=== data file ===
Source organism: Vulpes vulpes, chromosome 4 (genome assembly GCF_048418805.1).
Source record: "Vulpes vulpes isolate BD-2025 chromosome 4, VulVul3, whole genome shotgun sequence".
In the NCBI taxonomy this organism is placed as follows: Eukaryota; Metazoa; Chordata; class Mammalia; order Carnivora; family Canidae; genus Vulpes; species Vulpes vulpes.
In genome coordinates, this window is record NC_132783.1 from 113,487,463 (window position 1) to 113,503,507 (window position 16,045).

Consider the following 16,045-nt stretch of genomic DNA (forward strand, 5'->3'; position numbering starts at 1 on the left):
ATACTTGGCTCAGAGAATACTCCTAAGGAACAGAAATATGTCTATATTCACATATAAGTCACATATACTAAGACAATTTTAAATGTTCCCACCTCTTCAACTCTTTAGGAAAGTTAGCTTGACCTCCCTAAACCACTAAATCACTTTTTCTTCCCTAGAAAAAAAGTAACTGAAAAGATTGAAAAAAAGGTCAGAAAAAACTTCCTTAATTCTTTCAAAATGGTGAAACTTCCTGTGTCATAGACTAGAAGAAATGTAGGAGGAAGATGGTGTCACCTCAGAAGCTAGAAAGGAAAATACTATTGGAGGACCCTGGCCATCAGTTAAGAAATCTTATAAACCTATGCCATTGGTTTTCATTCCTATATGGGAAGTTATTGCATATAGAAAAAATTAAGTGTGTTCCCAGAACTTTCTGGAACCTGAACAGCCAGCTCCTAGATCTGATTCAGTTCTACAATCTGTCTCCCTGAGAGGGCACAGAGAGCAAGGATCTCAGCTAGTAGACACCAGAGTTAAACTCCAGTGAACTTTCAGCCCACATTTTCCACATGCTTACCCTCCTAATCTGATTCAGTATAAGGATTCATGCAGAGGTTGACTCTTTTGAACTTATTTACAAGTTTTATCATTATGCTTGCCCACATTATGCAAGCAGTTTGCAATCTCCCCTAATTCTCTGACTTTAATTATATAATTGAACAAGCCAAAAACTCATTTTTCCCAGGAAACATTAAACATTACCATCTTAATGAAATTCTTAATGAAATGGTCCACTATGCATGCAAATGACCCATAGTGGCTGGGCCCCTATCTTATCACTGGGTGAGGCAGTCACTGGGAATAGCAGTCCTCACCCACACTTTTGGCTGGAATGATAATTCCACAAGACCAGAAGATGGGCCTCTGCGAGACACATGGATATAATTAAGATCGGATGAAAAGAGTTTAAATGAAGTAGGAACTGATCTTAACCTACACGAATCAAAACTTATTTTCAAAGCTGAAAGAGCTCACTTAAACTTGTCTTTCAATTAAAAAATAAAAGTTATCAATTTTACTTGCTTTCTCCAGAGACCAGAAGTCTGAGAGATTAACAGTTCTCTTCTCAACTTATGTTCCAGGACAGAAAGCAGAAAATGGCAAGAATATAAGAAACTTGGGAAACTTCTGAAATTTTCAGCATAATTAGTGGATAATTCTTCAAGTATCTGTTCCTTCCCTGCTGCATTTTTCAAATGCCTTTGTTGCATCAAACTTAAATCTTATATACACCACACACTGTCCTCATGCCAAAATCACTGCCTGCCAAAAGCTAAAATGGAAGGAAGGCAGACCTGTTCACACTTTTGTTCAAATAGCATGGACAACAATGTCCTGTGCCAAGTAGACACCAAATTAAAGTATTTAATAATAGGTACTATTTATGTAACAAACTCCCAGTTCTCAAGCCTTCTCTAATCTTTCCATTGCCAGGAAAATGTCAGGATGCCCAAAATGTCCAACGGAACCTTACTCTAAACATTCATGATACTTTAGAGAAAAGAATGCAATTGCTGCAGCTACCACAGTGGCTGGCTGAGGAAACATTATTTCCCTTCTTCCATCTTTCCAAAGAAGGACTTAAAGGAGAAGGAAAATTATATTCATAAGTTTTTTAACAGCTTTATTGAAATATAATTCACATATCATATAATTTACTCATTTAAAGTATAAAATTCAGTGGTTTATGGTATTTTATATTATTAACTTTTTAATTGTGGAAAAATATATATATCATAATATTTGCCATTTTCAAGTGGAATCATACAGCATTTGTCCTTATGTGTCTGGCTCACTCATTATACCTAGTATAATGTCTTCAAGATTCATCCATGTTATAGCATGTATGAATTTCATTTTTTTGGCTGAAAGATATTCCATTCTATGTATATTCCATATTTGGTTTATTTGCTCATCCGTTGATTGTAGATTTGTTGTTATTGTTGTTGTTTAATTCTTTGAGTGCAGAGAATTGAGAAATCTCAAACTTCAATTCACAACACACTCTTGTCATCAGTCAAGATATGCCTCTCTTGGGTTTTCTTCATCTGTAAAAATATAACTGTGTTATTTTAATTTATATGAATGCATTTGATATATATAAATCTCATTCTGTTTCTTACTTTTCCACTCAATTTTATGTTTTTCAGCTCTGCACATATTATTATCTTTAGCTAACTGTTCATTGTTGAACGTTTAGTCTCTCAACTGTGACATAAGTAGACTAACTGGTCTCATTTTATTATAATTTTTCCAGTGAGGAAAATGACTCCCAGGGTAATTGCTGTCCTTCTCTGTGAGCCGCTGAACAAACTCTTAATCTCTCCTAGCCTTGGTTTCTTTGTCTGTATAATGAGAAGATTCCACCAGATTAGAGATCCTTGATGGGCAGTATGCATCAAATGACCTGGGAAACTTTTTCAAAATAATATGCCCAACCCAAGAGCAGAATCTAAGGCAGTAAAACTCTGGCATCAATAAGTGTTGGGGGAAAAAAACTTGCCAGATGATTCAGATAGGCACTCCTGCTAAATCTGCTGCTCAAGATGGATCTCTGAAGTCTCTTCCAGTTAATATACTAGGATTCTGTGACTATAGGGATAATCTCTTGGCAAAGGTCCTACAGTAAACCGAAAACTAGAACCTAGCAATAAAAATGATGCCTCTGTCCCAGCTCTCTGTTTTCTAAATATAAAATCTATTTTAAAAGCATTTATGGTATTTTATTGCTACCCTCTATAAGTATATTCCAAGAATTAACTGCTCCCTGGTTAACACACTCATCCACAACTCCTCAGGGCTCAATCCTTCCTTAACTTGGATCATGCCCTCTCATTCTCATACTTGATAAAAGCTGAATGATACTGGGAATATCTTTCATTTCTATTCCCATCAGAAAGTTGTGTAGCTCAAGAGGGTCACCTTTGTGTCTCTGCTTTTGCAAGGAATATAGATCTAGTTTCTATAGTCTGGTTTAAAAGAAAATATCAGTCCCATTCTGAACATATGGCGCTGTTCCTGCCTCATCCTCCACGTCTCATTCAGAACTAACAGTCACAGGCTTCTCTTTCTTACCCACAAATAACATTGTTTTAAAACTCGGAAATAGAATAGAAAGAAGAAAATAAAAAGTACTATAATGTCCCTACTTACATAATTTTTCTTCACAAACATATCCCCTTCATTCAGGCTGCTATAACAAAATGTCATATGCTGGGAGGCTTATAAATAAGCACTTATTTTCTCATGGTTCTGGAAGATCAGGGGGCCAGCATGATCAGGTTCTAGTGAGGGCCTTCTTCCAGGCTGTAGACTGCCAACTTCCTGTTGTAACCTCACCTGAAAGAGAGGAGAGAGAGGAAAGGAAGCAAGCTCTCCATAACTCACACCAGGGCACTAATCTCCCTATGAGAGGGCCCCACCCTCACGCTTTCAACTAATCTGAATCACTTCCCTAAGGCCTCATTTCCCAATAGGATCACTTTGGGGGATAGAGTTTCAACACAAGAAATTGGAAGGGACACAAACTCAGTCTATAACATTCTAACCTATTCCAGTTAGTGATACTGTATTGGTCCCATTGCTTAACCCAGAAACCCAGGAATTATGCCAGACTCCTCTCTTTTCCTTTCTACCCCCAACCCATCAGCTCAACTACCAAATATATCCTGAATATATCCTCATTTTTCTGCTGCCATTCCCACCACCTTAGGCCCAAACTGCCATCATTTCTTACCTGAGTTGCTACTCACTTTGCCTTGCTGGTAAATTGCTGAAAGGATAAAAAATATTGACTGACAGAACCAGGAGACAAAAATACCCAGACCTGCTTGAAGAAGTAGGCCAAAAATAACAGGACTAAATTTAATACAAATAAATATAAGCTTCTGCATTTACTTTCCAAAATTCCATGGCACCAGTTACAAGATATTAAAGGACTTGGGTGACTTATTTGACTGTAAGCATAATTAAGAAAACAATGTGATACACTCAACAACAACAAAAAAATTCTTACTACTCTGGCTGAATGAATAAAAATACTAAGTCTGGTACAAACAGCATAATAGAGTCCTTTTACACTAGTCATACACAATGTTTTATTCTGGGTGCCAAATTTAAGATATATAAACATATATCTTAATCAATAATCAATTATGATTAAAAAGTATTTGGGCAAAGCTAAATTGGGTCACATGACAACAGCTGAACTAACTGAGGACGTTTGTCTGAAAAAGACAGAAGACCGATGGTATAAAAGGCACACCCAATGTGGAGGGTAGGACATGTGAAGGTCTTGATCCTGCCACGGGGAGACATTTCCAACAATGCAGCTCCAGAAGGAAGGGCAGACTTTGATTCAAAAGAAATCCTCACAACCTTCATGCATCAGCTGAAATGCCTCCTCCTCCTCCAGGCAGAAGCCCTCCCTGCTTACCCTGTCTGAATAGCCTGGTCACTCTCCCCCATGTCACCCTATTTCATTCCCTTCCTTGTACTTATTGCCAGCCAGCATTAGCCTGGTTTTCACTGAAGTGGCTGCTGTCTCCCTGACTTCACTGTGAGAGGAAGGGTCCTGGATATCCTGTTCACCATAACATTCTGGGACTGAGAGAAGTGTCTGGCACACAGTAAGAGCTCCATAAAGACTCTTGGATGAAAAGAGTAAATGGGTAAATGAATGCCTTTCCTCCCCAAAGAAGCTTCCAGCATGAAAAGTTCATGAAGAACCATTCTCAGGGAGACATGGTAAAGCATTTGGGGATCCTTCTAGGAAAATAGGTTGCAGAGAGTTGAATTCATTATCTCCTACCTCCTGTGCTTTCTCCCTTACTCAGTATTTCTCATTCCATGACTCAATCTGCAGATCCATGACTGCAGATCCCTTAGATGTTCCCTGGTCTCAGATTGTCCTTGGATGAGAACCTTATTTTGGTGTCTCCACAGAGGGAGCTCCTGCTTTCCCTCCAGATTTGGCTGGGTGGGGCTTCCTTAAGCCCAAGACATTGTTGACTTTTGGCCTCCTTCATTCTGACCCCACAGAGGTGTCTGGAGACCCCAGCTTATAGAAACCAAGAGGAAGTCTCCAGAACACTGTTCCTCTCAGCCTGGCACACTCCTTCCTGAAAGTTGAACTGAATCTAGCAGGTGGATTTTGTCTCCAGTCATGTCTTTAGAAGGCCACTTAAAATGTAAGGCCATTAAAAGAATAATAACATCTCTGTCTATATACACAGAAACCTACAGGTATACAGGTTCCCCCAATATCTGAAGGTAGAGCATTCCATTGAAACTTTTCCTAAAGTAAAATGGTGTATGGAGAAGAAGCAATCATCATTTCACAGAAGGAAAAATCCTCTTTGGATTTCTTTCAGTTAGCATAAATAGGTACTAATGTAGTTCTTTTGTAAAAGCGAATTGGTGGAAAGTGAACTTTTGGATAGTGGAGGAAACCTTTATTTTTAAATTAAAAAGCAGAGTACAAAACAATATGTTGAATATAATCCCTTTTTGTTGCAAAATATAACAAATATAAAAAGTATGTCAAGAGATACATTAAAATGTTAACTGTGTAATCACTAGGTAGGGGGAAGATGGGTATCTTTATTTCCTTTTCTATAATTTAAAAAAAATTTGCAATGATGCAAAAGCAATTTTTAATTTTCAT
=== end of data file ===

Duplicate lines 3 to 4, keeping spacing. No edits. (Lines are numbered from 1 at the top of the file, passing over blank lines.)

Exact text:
In the NCBI taxonomy this organism is placed as follows: Eukaryota; Metazoa; Chordata; class Mammalia; order Carnivora; family Canidae; genus Vulpes; species Vulpes vulpes.
In genome coordinates, this window is record NC_132783.1 from 113,487,463 (window position 1) to 113,503,507 (window position 16,045).